Tikka in Nepal
Yesterday you may have noticed people walking around with ashes on their forehead.
The day is called Ash Wednesday. It’s an annual Christian holiday which serves as the first day of Lent. Lent is a complex event, but it is essentially a six-week period of prayer, fasting, and almsgiving in preparation for Easter.
On Ash Wednesday black ashes are applied to a believer’s forehead in the sign of the cross, typically done by a priest or minister. The ashes are a symbol of one’s penitence as well as of our mortality (“ashes to ashes, dust to dust”).
If you can’t make it to a church on Ash Wednesday yourself, someone who did go there can apply the ashes from their forehead onto your own later in the day. (Thanks for the ashes yesterday, Dad!)
Throughout history, many cultures around the world including Hebrews and Greeks have used ashes to indicate not only penitence but mourning and humility. Ashes are even mentioned in Homer’s The Iliad in 800 B.C.
Other cultures, like those of Nepal and India, also mark-up one’s forehead on special occasions, including happy ones. Nepal in particular has a wonderful tradition of “tika”, which is a red powder applied on the forehead during “happy” events like to welcome a visitor.
So for example, if you are going to volunteer in Nepal, you will most certainly be honored with tika by your host family and/or the place you will volunteer like a school or orphanage.
On my first trip to Nepal, in 2000, the elementary school where I taught English gave me an incredible welcome, filled with songs and a speech by the principal, all topped off by the staff and students smearing red tika on my forehead.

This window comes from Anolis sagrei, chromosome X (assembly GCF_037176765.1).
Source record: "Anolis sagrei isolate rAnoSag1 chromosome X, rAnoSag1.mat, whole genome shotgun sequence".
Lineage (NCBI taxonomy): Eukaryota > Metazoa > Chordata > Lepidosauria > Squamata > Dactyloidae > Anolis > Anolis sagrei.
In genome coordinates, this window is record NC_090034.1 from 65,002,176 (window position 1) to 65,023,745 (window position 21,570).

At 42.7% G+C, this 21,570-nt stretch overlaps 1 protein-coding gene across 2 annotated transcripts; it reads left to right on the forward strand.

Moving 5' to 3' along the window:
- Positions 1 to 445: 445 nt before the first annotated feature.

As you can see from the photos here, they were quite liberal with the tika! Having come to Nepal as a volunteer basically on my own with little knowledge of local culture, I had no idea I was in for the tika ceremony until they sat me down on that chair.
(And it didn’t help that the only person at my ceremony who spoke English was the guy busily taking these pictures without explaining a thing to me about what was happening!)
As the days and weeks went by on my volunteer trip to Nepal, I learned that tika wasn’t always a full-contact sport. At my host family’s place during the Dasain festival, the most important holiday all year in Nepal, I (gently) exchanged tika with my host sister and brothers. The tika on this occasion wasn’t just powder but a mixture of the red dye powder (abir), yogurt, and rice.
And even when making a casual visit to a Hindu temple, the custom is to exchange tika with the friends and family you are with.
My clients who volunteer in Nepal often send me photos of their own tika experiences.
Here is one of my volunteers with her host family, riding in one of Nepal’s public minivans:
And another volunteer in Nepal with his host family in one of the villages in the Chitwan area.